March 10, 2012 | Yvonne Lim Wilson
This is an amazing chance to get out and see Asian and Asian American bands and films as well as panel discussions such as “Why the Global Music Industry Needs China.”
Paul Kim, president of Mandoo Entertainment, has been working to connect the Korean bands with the Austin music scene and welcomes five Korean bands to SXSW this year: Galaxy Express, Yellow Monsters, 3rd Line Butterfly, Aziatix and Crying Nut.
“They are very famous in Korea. It’s very exciting,” Kim said.
Kim has been working to connect Austin and Gwangmyeong City, which has an active music scene similar to Austin and Nashville. He invited a Korean band to perform at SXSW in 2006, which was the first Korean band to perform at the festival. Now, the connection has blossomed.
“SXSW became popular in Korea, especially with the indie music scene. Once they came here, they have gotten rave reviews,” Kim said. “K-pop is huge.”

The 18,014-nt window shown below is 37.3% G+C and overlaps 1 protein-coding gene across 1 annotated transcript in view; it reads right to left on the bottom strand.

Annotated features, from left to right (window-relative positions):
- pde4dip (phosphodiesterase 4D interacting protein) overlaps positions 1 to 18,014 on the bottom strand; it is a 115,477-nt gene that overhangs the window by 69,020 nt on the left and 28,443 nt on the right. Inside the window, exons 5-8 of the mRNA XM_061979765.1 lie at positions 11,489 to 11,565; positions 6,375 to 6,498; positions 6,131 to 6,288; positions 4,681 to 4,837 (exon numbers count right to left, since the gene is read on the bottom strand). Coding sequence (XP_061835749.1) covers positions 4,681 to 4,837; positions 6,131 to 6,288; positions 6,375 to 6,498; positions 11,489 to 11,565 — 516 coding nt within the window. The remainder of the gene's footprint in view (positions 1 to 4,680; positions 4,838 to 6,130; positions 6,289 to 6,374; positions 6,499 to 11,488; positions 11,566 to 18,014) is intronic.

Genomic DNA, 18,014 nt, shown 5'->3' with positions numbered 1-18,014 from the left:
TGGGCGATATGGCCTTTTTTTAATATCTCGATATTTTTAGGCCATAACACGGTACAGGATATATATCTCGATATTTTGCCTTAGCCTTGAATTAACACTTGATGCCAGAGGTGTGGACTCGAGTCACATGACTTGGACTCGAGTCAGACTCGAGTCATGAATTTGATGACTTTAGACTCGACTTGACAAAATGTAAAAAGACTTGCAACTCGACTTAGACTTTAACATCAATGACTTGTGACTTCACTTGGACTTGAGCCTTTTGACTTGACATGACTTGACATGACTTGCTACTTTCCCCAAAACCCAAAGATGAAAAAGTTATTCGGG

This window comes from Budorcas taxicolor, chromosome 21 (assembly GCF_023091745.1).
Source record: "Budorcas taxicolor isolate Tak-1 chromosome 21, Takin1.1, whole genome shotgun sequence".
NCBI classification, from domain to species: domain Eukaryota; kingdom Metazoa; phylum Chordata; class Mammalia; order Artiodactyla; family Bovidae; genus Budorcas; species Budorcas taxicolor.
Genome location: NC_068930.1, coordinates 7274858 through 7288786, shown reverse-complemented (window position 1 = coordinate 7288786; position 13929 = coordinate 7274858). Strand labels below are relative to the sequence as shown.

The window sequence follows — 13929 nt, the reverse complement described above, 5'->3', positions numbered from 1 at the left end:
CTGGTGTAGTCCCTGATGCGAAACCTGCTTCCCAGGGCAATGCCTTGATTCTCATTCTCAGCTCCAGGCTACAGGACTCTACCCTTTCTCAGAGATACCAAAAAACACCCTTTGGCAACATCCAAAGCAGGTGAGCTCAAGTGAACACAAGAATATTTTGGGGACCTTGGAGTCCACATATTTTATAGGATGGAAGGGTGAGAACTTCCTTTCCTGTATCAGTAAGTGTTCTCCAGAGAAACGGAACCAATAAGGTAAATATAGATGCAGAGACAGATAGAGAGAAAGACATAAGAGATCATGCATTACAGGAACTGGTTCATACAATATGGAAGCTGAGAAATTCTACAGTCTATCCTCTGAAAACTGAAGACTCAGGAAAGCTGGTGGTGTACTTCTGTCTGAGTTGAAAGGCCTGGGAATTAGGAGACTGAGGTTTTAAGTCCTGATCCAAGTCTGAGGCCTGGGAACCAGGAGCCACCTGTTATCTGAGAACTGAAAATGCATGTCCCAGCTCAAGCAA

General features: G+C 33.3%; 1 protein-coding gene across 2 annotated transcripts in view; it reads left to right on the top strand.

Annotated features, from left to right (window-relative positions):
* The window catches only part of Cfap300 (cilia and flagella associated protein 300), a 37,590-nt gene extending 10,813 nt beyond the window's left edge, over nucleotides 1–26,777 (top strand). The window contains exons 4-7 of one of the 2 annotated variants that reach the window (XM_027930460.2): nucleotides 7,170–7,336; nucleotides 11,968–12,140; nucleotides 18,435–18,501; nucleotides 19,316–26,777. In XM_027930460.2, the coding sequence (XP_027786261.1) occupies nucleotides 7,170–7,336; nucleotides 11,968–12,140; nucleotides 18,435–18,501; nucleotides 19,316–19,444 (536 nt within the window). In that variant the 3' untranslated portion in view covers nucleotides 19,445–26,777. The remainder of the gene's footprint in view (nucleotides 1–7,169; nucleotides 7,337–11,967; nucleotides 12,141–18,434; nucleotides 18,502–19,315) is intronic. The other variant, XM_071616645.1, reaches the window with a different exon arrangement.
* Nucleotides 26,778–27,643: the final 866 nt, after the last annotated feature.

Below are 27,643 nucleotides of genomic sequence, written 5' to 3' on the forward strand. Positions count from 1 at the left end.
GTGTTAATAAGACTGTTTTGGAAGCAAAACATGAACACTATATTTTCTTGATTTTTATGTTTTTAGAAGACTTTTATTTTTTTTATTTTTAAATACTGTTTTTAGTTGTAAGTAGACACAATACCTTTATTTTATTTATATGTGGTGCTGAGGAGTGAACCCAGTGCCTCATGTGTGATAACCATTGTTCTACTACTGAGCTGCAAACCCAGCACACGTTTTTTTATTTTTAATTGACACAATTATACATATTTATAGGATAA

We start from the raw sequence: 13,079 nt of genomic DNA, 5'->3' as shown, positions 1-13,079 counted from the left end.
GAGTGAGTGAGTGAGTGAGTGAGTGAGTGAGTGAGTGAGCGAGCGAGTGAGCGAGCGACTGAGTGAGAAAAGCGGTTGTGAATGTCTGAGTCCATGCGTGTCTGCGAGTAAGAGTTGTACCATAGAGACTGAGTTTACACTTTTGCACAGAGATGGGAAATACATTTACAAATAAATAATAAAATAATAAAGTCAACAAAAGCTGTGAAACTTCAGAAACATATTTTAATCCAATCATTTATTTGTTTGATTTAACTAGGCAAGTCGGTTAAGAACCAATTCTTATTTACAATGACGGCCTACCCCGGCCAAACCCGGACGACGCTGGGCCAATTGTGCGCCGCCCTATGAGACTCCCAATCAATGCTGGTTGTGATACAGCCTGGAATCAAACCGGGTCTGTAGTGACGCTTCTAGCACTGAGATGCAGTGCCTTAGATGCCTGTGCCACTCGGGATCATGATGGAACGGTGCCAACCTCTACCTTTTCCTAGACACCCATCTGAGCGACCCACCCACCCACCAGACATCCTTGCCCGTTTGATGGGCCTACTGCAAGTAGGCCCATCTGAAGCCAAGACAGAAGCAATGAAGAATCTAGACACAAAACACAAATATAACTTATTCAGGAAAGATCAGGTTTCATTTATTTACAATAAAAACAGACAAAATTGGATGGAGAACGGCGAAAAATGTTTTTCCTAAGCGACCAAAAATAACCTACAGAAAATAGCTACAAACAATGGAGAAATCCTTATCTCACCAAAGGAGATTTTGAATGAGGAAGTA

In addition to “Daylight Savings” (the new David Boyle film; see Asian Austin article posting) other SXSW Asian and Asian American films to watch for:
“Seeking Asian Female,” a documentary about Steven, an aging white man with “yellow fever” obsessed with marrying an Asian woman. Filmmaker Debbie Lum follows Steven through his search, marriage to Sandy from China and their first year together.
“Modus Anomali” written and directed by Joko Anwar, described as a “pioneer of Indonesian new cinema.” The story is about a man and his family on a holiday in the woods who are surprised by the arrival of an uninvited guest. Suddenly, the man experiences a time lapse and finds himself separated from his family. He has to race against time if he wants to see his family alive. Meanwhile, another family is in the woods, who may be related to the strange events.